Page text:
By Bill Short
The Millington Board of Mayor and Aldermen has unanimously adopted a resolution to accept a $500,000 state grant for development of the Discovery Nature Park.
Board members took the action during their Jan. 9 regular monthly meeting on a motion offered by Alderman Frankie Dakin and seconded by Alderman Don Lowry.
In April 2016, the board approved the city’s application for a Local Parks and Recreation Fund Grant from the Tennessee Department of Environment and Conservation.
The grant request was for a $1 million project with a 50-percent local match, and the city was selected as a grant recipient. But as a condition of receiving the grant, the board was also required to adopt a resolution that restricts the property to public recreation uses.
Millington will provide matching funds of the appraised value of land donated to the city by the Millington Industrial Development Board. The remaining match will come from not more than $500,000 in Capital Projects funds, minus the appraised value of the land and “in-kind” or donated services, materials and/or equipment use.
During discussion shortly before the vote, City Finance Director John Trusty said the Discovery Nature Park will be located on 11.63 acres that are commonly known as the Millington Farmers Market.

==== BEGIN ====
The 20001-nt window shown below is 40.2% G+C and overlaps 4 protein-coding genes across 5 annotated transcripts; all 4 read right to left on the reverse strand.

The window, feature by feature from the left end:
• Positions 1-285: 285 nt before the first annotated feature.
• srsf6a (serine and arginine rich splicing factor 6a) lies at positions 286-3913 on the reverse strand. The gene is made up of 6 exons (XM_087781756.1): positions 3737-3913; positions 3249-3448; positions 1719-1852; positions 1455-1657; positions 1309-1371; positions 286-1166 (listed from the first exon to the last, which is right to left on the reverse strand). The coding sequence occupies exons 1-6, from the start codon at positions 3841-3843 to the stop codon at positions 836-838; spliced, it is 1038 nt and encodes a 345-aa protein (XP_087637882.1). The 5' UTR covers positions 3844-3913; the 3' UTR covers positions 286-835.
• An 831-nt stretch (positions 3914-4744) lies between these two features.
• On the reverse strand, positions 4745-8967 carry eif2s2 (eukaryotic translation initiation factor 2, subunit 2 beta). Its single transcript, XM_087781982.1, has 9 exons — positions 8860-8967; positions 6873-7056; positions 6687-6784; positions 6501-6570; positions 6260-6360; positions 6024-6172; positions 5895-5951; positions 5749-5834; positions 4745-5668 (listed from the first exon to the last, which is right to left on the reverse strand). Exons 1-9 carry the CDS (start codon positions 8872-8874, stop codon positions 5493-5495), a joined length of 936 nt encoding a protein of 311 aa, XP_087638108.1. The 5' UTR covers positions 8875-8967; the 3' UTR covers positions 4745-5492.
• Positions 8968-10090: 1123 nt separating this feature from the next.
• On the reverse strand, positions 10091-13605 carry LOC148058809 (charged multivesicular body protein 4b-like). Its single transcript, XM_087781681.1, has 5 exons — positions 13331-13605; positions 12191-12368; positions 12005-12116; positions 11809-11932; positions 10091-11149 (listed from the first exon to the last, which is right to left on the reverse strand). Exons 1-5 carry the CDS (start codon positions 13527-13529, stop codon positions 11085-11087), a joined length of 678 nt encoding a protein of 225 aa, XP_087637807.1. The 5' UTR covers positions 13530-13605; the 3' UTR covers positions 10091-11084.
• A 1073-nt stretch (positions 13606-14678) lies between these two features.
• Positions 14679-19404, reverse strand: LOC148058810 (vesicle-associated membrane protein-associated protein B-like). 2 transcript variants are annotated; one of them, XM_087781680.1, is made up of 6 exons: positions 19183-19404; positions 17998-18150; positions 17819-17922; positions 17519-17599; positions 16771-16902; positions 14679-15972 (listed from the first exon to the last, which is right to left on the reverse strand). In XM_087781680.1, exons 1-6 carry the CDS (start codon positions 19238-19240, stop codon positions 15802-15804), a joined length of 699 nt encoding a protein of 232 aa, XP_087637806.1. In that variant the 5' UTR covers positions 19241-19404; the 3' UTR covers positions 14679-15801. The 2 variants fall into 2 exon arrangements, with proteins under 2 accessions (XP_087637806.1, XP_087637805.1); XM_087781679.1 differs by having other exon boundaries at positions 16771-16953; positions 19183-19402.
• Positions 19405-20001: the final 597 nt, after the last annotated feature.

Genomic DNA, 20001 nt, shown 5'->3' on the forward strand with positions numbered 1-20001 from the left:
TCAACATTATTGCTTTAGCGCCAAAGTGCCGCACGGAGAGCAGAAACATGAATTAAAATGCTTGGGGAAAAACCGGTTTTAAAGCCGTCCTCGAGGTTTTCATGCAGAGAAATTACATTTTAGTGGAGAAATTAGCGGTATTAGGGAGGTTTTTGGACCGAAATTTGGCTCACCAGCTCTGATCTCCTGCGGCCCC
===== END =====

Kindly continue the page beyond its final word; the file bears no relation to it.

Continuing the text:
Because the land has been appraised at $385,000, Trusty said that will decrease the city’s required cash match to $115,000.
“We’ve also got a number of organizations working hard to provide some other grants to us to help make this thing come to fruition,” he noted. “So, we anticipate that the numbers could get even better.”
Kate Armitage, director of the Millington Arts, Parks and Recreation Department, has said the project is designed to create an inclusive, multi-generational community park.
She expects that “maximizing” the use of the acreage will attract all ages of bikers, walkers and runners, as well as provide learning opportunities for young people and encourage senior citizens to be more active.
Armitage has said the park will include “interactive natural play areas,” outdoor exercise equipment, games like horseshoes and bocce ball and an “education/entertainment amphitheater” that will host neighborhood concerts, gardening seminars, healthy-cooking classes and demonstrations, as well as natural arts and crafts programs.
She expects the project will expand on the mission of the Farmers Market to “promote a green, healthy lifestyle” and also contribute to the Old Town Millington Revitalization Plan.
Trusty said TDEC uses a “standard” contract, which Millington approves for acceptance of all grants provided by the state. But the agency required that “certain functions” be done before it would authorize a grant contract.
While noting that TDEC is “almost ready” to issue the contract, Trusty said the city desires to expedite the process in order to begin work on the project as soon as possible this spring.
But the board needed to approve the city’s acceptance of the grant and authorize Mayor Terry Jones to sign the contract and related documents when they are received from the state.
Trusty acknowledged that the board’s action is subject to the review of City Attorney Charles Perkins and the final budget that is approved.
By Bill Short